At the end of the experiments, out of 35,000 participants, 20 were big time cheaters (ripping them off for $250 in total) and 25,000 were little cheaters, essentially stealing $50,000. In this experiment, the chance of getting caught was very low, so there didn’t seem to be any rational model. When the time was up, the students were instructed to shred their results and then go to another room and tell the person there how many they got right.   His conclusion was that people seemed to balance two things. They like to think of themselves as good, but they actually get some benefit out of cheating or lying. Therefore, the temptation is there, and so they will cheat just enough that they can still feel they are good people. It’s not about consequences. It’s about how you feel about doing it. People steal from companies because they think it won’t matter, or they deserve it, or they were somehow wronged, or they have some internal “rule” that makes it ok, such as “they didn’t catch me, so it’s their fault.”  They also experimented with having participants try to remember the 10 commandments before doing the math exercise. He didn’t find any college students who actually knew the 10 commandments (he did get some creative new ones) but in the end, whether Christian, Jew, or atheist, no one cheated. He tried the same with swearing on the bible and/or making them sign a paper saying they understood that they were to follow the college’s code of conduct in this experiment, again no one cheated. Apparently being reminded of your better self goes a long way in making sure people don’t cheat. 

2. If other people are doing it, then it’s ok. 

Think about illegally downloaded material. How many would do it if they knew others would find out? Or thought they were the only one who did this? How many would feel comfortable about leaving a restaurant without paying? Generally, according to servers he talked to, people almost never do this, even when they have several ways to get away with it. They just don’t leave without paying.  

So Ariely modified the experiment. Instead of having them earn the money, he gave them the $20 up front and told them to work the math problems and return any money that they hadn’t earned (e.g., by getting a math problem right). In this case, most people cheated. There were no consequences, and they already had the money in hand.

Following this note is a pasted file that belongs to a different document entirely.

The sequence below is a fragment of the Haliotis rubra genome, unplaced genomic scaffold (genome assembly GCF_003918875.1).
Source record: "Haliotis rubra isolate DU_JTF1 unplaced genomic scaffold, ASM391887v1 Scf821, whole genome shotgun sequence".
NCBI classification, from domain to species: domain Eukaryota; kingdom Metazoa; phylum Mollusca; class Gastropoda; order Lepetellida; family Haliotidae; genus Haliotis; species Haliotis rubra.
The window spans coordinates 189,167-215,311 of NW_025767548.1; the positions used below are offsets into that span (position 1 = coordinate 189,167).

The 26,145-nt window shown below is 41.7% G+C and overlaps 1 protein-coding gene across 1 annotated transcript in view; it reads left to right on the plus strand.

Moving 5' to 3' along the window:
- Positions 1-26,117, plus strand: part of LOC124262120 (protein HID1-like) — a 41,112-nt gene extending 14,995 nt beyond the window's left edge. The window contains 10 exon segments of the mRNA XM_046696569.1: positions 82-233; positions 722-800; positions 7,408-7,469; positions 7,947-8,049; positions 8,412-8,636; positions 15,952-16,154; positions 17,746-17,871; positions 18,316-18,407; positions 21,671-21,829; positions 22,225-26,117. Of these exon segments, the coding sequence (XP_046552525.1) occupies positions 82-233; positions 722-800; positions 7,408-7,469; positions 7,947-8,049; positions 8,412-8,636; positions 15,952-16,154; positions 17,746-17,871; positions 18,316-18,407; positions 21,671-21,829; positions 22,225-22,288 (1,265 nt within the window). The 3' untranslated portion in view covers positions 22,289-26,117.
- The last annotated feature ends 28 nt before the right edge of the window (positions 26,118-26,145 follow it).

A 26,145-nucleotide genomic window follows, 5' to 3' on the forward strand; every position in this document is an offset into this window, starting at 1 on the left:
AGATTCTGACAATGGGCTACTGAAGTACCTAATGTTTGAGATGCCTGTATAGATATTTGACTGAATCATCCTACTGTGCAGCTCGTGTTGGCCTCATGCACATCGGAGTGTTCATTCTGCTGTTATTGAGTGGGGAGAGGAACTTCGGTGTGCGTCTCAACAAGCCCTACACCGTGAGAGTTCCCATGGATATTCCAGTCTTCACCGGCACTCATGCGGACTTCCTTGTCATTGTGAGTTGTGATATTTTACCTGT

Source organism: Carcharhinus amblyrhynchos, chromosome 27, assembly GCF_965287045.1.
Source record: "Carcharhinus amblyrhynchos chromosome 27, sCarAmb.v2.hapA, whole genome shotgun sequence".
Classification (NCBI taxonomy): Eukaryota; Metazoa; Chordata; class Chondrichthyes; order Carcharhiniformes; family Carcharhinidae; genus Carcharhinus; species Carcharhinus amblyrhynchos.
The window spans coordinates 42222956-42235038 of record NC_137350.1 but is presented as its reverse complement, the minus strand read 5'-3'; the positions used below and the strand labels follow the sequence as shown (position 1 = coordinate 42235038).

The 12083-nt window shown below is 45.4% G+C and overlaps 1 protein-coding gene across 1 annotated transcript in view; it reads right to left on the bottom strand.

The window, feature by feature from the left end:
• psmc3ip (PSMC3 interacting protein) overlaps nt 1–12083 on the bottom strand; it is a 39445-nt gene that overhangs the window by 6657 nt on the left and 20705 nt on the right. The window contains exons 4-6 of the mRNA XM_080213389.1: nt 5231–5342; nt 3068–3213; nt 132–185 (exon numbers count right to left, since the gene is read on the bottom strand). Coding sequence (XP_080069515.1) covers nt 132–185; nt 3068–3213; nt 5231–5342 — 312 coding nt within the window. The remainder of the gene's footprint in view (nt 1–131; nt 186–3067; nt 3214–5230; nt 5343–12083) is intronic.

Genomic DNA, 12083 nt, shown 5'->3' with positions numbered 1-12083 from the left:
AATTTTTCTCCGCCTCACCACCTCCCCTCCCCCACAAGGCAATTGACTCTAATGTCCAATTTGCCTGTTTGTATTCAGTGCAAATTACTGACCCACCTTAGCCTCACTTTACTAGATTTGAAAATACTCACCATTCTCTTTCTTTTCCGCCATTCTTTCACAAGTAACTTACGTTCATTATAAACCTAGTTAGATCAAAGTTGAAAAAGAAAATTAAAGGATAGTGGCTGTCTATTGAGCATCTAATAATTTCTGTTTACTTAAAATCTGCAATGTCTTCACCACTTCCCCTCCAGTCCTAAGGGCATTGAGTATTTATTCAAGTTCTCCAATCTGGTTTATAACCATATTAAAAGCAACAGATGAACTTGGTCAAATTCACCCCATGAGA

At Carnegie Mellon University, he planted a paid actor to cheat. After 30 seconds (way too short of a time to complete the 20 questions) the actor got up and left, saying he got all the questions right. This was clearly a lie. What they found was interesting. If the person wore a Carnegie Mellon t-shirt, people identified with the person, and nearly everyone cheated as well. If the actor wore a University of Pittsburgh shirt, no one cheated. In essence, they said, “We are better than they are. We’re above that.” 

3. If the object is not actual money, people are more likely to cheat. 

When they changed up the original experiment so that they paid the participants in tokens rather than money and then asked them to go to another room to get their money, it doubled the amount of cheating. As the distance between the cheating and the money increases, the number of cheaters increases.  
This idea is the foundation for much of high level embezzlement and fraud. It doesn’t feel like money. It feels like a computer transaction — like a million other transactions they do every day. For many, they have even convinced themselves that it’s not really cheating and/or it doesn’t deserve very strict punishment.

What can we take from this?

Reduce the number of opportunities for cheating. Once it starts, it seems to build. Dishonesty seems to build over time. It’s like a diet. Once you go off the honesty diet, you decide, “What the heck, I’ve already blown it!”

Remind people of their better selves. 

Draw the line at petty theft – don’t just focus on the big stuff. A lot of little thefts can be much more devastating than one big one.

Create an atmosphere where everyone feels people here have integrity and don’t cheat, so they identify with that group and not the group that says people don’t get caught here, so you’d be a fool not to steal.

It’s studies like this that have me thinking about ways we can improve our prevention stance as an industry.